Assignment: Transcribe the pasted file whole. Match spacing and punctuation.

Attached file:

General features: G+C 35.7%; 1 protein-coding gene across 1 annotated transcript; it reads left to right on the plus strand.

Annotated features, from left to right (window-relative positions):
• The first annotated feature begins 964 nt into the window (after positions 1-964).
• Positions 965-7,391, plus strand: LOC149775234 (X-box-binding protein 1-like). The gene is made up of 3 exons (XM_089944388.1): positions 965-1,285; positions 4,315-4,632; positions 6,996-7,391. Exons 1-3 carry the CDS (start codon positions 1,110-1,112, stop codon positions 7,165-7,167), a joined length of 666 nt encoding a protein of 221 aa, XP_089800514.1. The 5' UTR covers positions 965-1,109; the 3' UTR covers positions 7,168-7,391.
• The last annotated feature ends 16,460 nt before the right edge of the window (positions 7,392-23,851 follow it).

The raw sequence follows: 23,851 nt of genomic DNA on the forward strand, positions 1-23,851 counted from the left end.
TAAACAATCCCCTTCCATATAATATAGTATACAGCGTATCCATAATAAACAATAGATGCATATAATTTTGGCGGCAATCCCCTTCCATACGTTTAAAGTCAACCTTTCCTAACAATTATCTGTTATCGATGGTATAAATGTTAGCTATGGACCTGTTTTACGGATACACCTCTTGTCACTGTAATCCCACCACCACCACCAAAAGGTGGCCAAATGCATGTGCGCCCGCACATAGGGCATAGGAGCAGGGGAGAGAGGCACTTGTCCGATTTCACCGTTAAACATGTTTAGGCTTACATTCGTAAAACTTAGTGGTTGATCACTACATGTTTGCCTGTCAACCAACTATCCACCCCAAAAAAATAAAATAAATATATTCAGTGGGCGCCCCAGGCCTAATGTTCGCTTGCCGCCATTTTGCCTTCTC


General features: G+C 35.7%; 1 protein-coding gene across 1 annotated transcript; it reads left to right on the plus strand.

Annotated features, from left to right (window-relative positions):
• The first annotated feature begins 964 nt into the window (after positions 1-964).
• Positions 965-7,391, plus strand: LOC149775234 (X-box-binding protein 1-like). The gene is made up of 3 exons (XM_089944388.1): positions 965-1,285; positions 4,315-4,632; positions 6,996-7,391. Exons 1-3 carry the CDS (start codon positions 1,110-1,112, stop codon positions 7,165-7,167), a joined length of 666 nt encoding a protein of 221 aa, XP_089800514.1. The 5' UTR covers positions 965-1,109; the 3' UTR covers positions 7,168-7,391.
• The last annotated feature ends 16,460 nt before the right edge of the window (positions 7,392-23,851 follow it).

The raw sequence follows: 23,851 nt of genomic DNA on the forward strand, positions 1-23,851 counted from the left end.
TAAACAATCCCCTTCCATATAATATAGTATACAGCGTATCCATAATAAACAATAGATGCATATAATTTTGGCGGCAATCCCCTTCCATACGTTTAAAGTCAACCTTTCCTAACAATTATCTGTTATCGATGGTATAAATGTTAGCTATGGACCTGTTTTACGGATACACCTCTTGTCACTGTAATCCCACCACCACCACCAAAAGGTGGCCAAATGCATGTGCGCCCGCACATAGGGCATAGGAGCAGGGGAGAGAGGCACTTGTCCGATTTCACCGTTAAACATGTTTAGGCTTACATTCGTAAAACTTAGTGGTTGATCACTACATGTTTGCCTGTCAACCAACTATCCACCCCAAAAAAATAAAATAAATATATTCAGTGGGCGCCCCAGGCCTAATGTTCGCTTGCCGCCATTTTGCCTTCTC